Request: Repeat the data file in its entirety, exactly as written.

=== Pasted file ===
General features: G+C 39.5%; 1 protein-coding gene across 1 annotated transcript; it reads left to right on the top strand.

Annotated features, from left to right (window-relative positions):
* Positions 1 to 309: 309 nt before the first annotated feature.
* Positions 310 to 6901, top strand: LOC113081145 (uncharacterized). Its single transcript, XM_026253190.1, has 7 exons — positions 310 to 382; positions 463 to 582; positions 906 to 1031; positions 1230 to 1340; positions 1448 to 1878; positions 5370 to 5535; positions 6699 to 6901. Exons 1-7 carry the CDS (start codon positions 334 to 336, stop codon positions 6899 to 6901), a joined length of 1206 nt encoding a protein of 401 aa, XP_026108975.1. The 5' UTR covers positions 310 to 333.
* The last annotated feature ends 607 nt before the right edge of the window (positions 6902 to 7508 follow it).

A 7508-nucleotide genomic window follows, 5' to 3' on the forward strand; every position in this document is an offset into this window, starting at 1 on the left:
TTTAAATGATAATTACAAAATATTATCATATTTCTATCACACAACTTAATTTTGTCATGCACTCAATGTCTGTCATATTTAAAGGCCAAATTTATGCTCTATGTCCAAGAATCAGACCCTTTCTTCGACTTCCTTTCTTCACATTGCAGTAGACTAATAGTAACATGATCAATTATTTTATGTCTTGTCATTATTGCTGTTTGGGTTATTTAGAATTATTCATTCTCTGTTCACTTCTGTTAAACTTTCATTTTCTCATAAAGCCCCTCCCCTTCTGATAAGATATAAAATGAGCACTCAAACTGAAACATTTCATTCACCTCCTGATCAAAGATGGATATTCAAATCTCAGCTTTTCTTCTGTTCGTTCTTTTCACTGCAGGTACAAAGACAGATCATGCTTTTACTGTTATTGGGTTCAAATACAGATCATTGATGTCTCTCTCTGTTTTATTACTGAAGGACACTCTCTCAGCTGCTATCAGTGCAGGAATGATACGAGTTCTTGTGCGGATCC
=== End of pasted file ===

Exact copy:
General features: G+C 39.5%; 1 protein-coding gene across 1 annotated transcript; it reads left to right on the top strand.

Annotated features, from left to right (window-relative positions):
* Positions 1 to 309: 309 nt before the first annotated feature.
* Positions 310 to 6901, top strand: LOC113081145 (uncharacterized). Its single transcript, XM_026253190.1, has 7 exons — positions 310 to 382; positions 463 to 582; positions 906 to 1031; positions 1230 to 1340; positions 1448 to 1878; positions 5370 to 5535; positions 6699 to 6901. Exons 1-7 carry the CDS (start codon positions 334 to 336, stop codon positions 6899 to 6901), a joined length of 1206 nt encoding a protein of 401 aa, XP_026108975.1. The 5' UTR covers positions 310 to 333.
* The last annotated feature ends 607 nt before the right edge of the window (positions 6902 to 7508 follow it).

A 7508-nucleotide genomic window follows, 5' to 3' on the forward strand; every position in this document is an offset into this window, starting at 1 on the left:
TTTAAATGATAATTACAAAATATTATCATATTTCTATCACACAACTTAATTTTGTCATGCACTCAATGTCTGTCATATTTAAAGGCCAAATTTATGCTCTATGTCCAAGAATCAGACCCTTTCTTCGACTTCCTTTCTTCACATTGCAGTAGACTAATAGTAACATGATCAATTATTTTATGTCTTGTCATTATTGCTGTTTGGGTTATTTAGAATTATTCATTCTCTGTTCACTTCTGTTAAACTTTCATTTTCTCATAAAGCCCCTCCCCTTCTGATAAGATATAAAATGAGCACTCAAACTGAAACATTTCATTCACCTCCTGATCAAAGATGGATATTCAAATCTCAGCTTTTCTTCTGTTCGTTCTTTTCACTGCAGGTACAAAGACAGATCATGCTTTTACTGTTATTGGGTTCAAATACAGATCATTGATGTCTCTCTCTGTTTTATTACTGAAGGACACTCTCTCAGCTGCTATCAGTGCAGGAATGATACGAGTTCTTGTGCGGATCC